In its Oct. 30 release that announced the “resignation” of O’Neal, the firm thanked “Stan for the contribution he has made leading a major transformation of ML.” That transformation, according to the Fortune editor-in-chief Shawn Tully, is why the investment house is in hot soup today.
ML used to make money the “safe way” from fee-generated business, but O’Neal moved into riskier transactions, such as its $1.3B acquisition of First Franklin, one of the largest originators of subprime mortgages, according to Fortune. The rest is history as ML is predicting a nearly $8B subprime loss. Stan, “you did a heckuva job.” That was some fine transformation.
“Exhibit B” is the cheesy “We Will Survive” corporate ad in today’s New York Times. Mother Merrill is now reduced to selling people on the idea that it has a future. Geez! This is the firm that used to tell us that it was “bullish on America.” The ad's tagline says it is “bullish on Merrill Lynch.” What about the rest of us? The piece only reinforces the notion of how far once-mighty ML has fallen. If the “geniuses” at the one-time Wall Street icon feel they need to make the case for a future, things must be plenty bad on the Street.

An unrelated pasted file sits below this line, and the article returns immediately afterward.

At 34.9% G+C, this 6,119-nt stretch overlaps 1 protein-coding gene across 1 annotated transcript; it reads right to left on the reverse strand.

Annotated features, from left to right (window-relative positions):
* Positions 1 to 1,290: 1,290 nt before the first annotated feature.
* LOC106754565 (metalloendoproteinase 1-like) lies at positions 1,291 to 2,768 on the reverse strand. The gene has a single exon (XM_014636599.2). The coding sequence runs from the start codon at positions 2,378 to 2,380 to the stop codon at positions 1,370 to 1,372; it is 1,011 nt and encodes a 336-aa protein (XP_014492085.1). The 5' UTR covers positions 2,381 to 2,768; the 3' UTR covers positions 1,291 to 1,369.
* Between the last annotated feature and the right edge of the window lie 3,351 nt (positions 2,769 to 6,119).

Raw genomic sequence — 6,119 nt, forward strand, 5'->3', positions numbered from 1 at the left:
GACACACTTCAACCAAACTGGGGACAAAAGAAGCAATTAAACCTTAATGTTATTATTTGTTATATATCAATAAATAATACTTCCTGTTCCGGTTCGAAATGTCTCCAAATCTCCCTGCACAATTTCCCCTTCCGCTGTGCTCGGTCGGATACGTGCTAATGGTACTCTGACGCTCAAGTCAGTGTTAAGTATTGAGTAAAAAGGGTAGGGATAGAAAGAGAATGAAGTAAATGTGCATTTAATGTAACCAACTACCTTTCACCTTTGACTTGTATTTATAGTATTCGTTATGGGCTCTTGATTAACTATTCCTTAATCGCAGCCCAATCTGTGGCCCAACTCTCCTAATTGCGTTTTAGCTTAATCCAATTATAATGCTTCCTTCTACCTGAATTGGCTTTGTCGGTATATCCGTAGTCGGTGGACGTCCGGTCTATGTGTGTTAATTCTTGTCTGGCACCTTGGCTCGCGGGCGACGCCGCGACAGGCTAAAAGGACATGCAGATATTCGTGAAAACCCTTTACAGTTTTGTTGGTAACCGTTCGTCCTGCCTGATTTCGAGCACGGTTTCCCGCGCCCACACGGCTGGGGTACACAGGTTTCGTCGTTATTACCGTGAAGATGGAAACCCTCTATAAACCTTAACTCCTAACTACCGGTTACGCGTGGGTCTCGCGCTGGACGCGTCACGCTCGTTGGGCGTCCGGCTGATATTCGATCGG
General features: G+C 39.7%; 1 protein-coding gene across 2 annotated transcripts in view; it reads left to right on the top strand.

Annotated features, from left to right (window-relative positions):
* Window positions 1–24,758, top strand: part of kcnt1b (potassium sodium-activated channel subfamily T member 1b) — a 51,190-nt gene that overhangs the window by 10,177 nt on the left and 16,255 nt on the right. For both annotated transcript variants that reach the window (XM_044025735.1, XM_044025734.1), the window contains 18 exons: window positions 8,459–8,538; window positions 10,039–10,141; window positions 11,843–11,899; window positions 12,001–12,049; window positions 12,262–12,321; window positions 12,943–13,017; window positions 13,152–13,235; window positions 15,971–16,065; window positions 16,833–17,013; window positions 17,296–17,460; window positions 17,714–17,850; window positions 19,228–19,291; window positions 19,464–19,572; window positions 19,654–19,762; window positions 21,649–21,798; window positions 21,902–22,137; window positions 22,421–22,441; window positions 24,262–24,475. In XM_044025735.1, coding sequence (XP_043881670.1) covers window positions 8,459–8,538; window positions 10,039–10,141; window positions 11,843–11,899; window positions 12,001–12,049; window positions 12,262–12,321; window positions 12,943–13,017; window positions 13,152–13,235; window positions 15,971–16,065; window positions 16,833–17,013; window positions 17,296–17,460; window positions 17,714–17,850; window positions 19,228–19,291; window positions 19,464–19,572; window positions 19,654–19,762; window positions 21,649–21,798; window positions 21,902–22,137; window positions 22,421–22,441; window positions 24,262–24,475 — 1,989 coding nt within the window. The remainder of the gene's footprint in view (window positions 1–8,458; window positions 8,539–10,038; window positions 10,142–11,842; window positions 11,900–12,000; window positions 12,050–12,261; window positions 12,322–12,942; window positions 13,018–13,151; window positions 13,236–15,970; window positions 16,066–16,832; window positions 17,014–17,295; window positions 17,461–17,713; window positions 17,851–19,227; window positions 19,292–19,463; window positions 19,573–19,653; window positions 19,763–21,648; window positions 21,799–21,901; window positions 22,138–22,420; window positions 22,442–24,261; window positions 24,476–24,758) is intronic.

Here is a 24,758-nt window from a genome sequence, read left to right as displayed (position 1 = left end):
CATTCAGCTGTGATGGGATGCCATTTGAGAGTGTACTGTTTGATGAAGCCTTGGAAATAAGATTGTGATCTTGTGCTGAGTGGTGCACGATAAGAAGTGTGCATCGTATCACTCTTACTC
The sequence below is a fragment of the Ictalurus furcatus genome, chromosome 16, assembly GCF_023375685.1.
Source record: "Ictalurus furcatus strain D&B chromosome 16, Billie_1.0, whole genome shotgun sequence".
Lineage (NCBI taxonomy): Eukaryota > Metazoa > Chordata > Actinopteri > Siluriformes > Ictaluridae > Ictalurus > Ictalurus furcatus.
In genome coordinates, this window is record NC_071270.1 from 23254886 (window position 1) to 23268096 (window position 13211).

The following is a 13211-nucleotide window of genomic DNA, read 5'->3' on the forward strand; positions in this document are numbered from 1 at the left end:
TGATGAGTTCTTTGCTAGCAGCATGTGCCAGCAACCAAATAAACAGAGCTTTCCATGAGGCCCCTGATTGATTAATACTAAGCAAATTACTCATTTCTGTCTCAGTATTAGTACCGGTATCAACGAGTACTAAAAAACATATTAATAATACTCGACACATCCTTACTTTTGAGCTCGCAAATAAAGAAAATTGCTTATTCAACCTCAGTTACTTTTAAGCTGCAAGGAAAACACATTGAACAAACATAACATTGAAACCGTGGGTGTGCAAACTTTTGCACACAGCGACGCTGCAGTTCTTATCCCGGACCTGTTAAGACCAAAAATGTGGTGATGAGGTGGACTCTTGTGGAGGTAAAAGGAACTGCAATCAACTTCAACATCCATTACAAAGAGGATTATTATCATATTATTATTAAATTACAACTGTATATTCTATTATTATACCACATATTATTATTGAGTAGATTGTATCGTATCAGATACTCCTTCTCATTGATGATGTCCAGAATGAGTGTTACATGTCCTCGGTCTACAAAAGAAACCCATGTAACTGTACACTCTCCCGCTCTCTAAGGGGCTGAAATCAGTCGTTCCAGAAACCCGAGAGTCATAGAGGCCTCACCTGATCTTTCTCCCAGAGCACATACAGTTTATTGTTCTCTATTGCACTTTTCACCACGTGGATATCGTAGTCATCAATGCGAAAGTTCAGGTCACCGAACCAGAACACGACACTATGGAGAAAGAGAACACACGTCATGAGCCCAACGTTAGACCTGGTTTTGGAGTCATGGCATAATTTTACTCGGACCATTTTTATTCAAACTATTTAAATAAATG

The Times ad asks for patience.
“We try to remember that investing is not a sprint, but a marathon, and that over the long term, patience is invariably rewarded.”
The ad says ML’s bull logo stands for the "embodiment of the pride, strength, integrity and optimism that have driven this company for nearly a century, and will continue to do so for a long time to come.”
This blogger would have been more reassured if the ad copy read “will continue to do so for at least another century.”